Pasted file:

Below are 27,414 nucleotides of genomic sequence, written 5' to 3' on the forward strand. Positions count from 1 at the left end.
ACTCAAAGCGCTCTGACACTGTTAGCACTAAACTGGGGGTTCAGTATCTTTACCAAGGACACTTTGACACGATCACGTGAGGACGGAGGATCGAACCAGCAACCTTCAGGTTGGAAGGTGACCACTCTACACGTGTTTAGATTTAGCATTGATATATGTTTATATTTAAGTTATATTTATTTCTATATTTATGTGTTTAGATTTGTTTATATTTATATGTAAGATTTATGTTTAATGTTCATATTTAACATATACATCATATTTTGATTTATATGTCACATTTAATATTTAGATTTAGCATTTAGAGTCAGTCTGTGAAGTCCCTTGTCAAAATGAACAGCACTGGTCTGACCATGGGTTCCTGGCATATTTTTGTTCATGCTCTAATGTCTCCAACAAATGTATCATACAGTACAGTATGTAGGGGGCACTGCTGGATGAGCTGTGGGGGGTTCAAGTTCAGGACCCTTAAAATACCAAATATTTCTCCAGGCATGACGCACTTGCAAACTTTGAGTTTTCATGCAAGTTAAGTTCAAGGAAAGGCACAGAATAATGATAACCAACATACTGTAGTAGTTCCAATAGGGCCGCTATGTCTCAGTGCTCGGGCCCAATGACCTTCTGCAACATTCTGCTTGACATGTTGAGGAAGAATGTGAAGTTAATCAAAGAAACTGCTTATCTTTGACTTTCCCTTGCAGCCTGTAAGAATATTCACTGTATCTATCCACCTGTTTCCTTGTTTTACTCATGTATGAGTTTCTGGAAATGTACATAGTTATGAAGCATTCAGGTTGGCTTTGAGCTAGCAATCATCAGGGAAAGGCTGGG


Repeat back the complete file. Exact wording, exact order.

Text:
Below are 27,414 nucleotides of genomic sequence, written 5' to 3' on the forward strand. Positions count from 1 at the left end.
ACTCAAAGCGCTCTGACACTGTTAGCACTAAACTGGGGGTTCAGTATCTTTACCAAGGACACTTTGACACGATCACGTGAGGACGGAGGATCGAACCAGCAACCTTCAGGTTGGAAGGTGACCACTCTACACGTGTTTAGATTTAGCATTGATATATGTTTATATTTAAGTTATATTTATTTCTATATTTATGTGTTTAGATTTGTTTATATTTATATGTAAGATTTATGTTTAATGTTCATATTTAACATATACATCATATTTTGATTTATATGTCACATTTAATATTTAGATTTAGCATTTAGAGTCAGTCTGTGAAGTCCCTTGTCAAAATGAACAGCACTGGTCTGACCATGGGTTCCTGGCATATTTTTGTTCATGCTCTAATGTCTCCAACAAATGTATCATACAGTACAGTATGTAGGGGGCACTGCTGGATGAGCTGTGGGGGGTTCAAGTTCAGGACCCTTAAAATACCAAATATTTCTCCAGGCATGACGCACTTGCAAACTTTGAGTTTTCATGCAAGTTAAGTTCAAGGAAAGGCACAGAATAATGATAACCAACATACTGTAGTAGTTCCAATAGGGCCGCTATGTCTCAGTGCTCGGGCCCAATGACCTTCTGCAACATTCTGCTTGACATGTTGAGGAAGAATGTGAAGTTAATCAAAGAAACTGCTTATCTTTGACTTTCCCTTGCAGCCTGTAAGAATATTCACTGTATCTATCCACCTGTTTCCTTGTTTTACTCATGTATGAGTTTCTGGAAATGTACATAGTTATGAAGCATTCAGGTTGGCTTTGAGCTAGCAATCATCAGGGAAAGGCTGGG